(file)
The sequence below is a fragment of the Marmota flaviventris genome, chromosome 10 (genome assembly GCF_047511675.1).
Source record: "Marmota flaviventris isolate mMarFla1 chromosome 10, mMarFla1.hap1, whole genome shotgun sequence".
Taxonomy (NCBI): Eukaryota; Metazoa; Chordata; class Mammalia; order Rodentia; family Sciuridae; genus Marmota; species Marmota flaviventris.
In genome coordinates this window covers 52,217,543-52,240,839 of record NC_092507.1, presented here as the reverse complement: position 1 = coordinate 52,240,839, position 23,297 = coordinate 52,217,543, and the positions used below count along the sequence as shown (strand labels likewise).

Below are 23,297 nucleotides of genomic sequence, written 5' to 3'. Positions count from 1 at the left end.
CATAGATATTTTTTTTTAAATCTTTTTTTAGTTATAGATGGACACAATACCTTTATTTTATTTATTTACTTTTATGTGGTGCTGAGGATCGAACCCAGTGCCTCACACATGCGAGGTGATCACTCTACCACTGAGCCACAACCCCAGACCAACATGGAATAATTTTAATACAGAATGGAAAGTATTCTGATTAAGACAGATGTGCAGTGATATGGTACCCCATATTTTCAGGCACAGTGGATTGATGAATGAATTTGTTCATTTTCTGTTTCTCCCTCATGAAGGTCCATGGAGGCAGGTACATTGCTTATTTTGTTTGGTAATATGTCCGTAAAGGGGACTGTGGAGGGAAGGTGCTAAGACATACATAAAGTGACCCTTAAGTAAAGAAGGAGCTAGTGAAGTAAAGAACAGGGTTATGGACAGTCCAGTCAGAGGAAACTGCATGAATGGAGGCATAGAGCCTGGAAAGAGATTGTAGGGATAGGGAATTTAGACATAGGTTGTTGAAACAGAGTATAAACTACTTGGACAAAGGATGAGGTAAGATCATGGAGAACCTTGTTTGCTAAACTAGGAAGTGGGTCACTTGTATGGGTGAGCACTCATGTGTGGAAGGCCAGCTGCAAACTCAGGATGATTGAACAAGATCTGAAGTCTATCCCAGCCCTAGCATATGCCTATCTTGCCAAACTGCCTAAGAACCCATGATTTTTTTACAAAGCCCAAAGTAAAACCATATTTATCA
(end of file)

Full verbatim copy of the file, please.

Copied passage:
The sequence below is a fragment of the Marmota flaviventris genome, chromosome 10 (genome assembly GCF_047511675.1).
Source record: "Marmota flaviventris isolate mMarFla1 chromosome 10, mMarFla1.hap1, whole genome shotgun sequence".
Taxonomy (NCBI): Eukaryota; Metazoa; Chordata; class Mammalia; order Rodentia; family Sciuridae; genus Marmota; species Marmota flaviventris.
In genome coordinates this window covers 52,217,543-52,240,839 of record NC_092507.1, presented here as the reverse complement: position 1 = coordinate 52,240,839, position 23,297 = coordinate 52,217,543, and the positions used below count along the sequence as shown (strand labels likewise).

Below are 23,297 nucleotides of genomic sequence, written 5' to 3'. Positions count from 1 at the left end.
CATAGATATTTTTTTTTAAATCTTTTTTTAGTTATAGATGGACACAATACCTTTATTTTATTTATTTACTTTTATGTGGTGCTGAGGATCGAACCCAGTGCCTCACACATGCGAGGTGATCACTCTACCACTGAGCCACAACCCCAGACCAACATGGAATAATTTTAATACAGAATGGAAAGTATTCTGATTAAGACAGATGTGCAGTGATATGGTACCCCATATTTTCAGGCACAGTGGATTGATGAATGAATTTGTTCATTTTCTGTTTCTCCCTCATGAAGGTCCATGGAGGCAGGTACATTGCTTATTTTGTTTGGTAATATGTCCGTAAAGGGGACTGTGGAGGGAAGGTGCTAAGACATACATAAAGTGACCCTTAAGTAAAGAAGGAGCTAGTGAAGTAAAGAACAGGGTTATGGACAGTCCAGTCAGAGGAAACTGCATGAATGGAGGCATAGAGCCTGGAAAGAGATTGTAGGGATAGGGAATTTAGACATAGGTTGTTGAAACAGAGTATAAACTACTTGGACAAAGGATGAGGTAAGATCATGGAGAACCTTGTTTGCTAAACTAGGAAGTGGGTCACTTGTATGGGTGAGCACTCATGTGTGGAAGGCCAGCTGCAAACTCAGGATGATTGAACAAGATCTGAAGTCTATCCCAGCCCTAGCATATGCCTATCTTGCCAAACTGCCTAAGAACCCATGATTTTTTTACAAAGCCCAAAGTAAAACCATATTTATCA